DENVER (AP) — The U.S. Environmental Protection Agency is installing a barrier and valve inside an inactive Colorado mine to prevent another surge of toxic wastewater like a 2015 blowout that contaminated rivers in three states.
The 12-inch valve will regulate wastewater pouring from the Gold King Mine in the San Juan Mountains of southwestern Colorado, where the EPA inadvertently triggered a wastewater spill while excavating at the mine entrance in August 2015.READ MORE: Denver Weather: Chilly And Wet For One More Day In Colorado
That spill released 3 million gallons of wastewater containing aluminum, iron and other heavy metals and instantly became a major embarrassment for the EPA. Rivers in Colorado, New Mexico and Utah were tainted.READ MORE: Colorado Department Of Labor Writing Off $61 Million In Overpayments Made During Pandemic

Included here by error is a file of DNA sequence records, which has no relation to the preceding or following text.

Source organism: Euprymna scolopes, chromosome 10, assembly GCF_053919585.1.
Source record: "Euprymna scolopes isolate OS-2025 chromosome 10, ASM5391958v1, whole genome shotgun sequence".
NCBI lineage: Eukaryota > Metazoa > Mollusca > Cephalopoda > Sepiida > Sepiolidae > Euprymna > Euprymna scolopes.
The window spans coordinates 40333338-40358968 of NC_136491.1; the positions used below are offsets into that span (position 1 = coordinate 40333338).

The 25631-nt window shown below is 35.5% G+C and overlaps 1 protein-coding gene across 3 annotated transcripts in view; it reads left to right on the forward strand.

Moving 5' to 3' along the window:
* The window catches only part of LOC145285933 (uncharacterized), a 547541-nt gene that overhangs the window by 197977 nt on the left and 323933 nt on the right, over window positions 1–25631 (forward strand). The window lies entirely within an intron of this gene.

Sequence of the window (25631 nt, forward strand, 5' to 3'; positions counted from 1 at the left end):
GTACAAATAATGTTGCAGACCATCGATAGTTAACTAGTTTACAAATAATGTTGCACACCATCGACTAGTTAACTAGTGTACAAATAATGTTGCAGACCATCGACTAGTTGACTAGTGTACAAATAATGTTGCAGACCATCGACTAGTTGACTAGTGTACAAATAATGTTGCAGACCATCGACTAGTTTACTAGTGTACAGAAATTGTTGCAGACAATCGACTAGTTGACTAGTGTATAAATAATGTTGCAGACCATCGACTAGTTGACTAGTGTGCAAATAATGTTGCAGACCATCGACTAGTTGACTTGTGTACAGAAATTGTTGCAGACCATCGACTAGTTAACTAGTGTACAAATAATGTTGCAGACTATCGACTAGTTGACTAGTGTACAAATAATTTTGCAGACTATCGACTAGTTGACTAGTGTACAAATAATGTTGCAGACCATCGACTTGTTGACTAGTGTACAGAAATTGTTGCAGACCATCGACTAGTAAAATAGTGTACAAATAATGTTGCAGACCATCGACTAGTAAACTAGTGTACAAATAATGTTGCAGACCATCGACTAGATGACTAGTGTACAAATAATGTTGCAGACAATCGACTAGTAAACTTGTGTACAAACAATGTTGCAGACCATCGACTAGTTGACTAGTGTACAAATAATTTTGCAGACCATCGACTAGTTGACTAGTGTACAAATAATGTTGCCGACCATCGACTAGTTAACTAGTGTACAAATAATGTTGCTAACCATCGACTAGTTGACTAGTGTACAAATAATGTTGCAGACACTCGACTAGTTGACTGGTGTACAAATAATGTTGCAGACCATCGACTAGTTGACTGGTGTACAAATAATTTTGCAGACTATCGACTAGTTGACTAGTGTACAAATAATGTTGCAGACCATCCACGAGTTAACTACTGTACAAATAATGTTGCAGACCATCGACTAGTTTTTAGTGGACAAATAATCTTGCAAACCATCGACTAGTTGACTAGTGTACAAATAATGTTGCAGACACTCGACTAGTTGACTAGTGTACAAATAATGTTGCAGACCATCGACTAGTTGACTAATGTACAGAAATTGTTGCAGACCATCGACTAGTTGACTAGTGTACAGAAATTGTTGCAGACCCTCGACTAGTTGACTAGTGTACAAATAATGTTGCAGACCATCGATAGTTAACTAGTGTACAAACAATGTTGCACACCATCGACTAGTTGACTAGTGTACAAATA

The EPA hasn’t said how much the barrier will cost. The agency didn’t immediately respond to a phone call and emails Wednesday.MORE NEWS: COVID In Colorado: Douglas County Commissioners Propose Resolution Defying Indoor Face Mask Mandate
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